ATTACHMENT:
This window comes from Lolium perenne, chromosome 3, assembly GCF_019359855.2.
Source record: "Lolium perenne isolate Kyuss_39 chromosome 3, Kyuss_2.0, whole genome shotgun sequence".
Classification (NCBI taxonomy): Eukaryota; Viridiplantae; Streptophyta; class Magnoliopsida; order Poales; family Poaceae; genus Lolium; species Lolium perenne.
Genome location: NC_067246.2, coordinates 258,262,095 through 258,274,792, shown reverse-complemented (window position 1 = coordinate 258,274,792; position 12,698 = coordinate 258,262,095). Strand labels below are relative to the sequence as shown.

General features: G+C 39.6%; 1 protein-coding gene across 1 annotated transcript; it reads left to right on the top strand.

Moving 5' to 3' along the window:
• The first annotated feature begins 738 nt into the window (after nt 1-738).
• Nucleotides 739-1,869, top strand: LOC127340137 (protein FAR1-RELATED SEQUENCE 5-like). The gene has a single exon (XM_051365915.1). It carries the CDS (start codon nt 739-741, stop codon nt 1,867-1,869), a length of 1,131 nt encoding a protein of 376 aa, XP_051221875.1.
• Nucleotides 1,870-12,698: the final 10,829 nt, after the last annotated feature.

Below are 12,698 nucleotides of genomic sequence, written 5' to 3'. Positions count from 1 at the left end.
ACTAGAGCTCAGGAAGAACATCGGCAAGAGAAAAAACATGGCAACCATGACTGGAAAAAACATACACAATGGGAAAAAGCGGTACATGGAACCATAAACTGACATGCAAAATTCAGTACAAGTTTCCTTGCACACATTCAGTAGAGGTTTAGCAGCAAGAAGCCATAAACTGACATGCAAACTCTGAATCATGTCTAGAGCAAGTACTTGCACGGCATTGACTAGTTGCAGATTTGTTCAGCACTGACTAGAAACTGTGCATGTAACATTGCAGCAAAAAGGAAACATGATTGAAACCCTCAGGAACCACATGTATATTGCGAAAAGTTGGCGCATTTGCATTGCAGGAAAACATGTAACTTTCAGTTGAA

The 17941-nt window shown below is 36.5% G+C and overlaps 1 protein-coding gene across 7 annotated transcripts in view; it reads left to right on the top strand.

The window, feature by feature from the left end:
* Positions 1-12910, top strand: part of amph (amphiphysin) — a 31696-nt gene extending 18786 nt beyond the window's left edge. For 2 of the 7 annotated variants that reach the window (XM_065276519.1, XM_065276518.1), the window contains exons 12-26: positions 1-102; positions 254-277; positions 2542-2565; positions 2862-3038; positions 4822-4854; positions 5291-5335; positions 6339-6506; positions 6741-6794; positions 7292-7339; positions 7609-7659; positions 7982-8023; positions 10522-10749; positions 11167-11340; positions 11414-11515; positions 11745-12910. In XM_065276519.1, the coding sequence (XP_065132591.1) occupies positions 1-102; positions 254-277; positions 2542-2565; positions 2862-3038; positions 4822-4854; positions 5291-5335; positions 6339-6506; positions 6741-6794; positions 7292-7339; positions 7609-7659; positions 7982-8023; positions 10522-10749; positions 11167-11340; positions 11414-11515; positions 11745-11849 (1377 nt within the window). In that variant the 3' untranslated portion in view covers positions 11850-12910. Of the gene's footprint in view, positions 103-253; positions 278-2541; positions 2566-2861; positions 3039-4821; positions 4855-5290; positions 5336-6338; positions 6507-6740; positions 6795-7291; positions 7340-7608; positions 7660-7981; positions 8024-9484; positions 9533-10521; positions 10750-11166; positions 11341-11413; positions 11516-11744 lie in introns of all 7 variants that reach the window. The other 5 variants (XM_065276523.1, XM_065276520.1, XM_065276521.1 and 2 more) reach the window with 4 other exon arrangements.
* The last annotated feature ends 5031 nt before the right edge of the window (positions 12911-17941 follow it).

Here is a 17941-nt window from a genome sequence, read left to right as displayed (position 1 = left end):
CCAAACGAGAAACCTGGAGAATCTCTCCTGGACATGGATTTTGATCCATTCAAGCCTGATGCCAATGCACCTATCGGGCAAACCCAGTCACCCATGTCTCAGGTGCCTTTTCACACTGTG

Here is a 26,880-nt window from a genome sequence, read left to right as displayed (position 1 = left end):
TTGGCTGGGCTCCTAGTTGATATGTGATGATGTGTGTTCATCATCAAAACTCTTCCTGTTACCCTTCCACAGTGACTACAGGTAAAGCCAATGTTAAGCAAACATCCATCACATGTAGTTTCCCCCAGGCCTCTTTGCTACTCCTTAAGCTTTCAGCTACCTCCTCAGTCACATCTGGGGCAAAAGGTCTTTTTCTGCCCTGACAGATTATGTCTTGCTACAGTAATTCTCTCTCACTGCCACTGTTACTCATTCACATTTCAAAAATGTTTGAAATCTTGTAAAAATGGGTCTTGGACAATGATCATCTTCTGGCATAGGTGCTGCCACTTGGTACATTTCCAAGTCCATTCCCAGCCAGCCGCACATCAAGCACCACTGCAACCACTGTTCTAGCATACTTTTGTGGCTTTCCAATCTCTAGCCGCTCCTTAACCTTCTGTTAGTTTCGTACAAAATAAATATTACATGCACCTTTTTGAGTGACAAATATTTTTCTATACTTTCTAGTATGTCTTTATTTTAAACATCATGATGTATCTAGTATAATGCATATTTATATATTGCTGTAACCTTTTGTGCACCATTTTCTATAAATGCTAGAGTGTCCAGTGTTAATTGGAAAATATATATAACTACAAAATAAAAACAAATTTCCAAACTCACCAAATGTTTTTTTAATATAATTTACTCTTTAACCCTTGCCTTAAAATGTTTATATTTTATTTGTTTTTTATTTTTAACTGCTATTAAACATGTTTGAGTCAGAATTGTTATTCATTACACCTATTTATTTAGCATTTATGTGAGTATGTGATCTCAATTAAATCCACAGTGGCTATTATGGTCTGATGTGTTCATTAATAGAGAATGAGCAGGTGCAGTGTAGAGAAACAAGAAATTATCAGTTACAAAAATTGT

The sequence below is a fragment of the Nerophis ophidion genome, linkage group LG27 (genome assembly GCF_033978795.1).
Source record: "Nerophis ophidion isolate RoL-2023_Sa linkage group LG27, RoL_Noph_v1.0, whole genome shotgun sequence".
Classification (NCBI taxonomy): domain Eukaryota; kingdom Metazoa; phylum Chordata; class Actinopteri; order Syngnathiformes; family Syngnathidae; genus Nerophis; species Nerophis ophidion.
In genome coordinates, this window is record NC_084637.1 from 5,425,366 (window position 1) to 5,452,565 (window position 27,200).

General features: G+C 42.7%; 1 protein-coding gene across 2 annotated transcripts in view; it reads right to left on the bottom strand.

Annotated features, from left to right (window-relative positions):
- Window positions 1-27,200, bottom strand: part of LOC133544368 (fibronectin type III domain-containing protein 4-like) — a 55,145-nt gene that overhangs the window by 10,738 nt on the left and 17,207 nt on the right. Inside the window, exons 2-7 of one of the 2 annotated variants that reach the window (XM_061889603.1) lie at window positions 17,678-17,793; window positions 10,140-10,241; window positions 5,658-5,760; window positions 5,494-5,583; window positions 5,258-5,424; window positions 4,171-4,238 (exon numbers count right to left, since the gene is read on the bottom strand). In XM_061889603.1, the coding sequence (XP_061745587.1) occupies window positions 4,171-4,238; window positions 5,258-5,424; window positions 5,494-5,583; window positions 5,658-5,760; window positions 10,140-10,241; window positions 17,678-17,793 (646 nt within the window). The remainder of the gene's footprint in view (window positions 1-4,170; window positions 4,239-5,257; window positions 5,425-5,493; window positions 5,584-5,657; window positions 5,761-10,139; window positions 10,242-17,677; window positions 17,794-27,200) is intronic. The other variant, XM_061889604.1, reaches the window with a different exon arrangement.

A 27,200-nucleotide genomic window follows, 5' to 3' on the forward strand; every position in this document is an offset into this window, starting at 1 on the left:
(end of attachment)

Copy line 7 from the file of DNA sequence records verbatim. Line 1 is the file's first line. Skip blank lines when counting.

• The first annotated feature begins 738 nt into the window (after nt 1-738).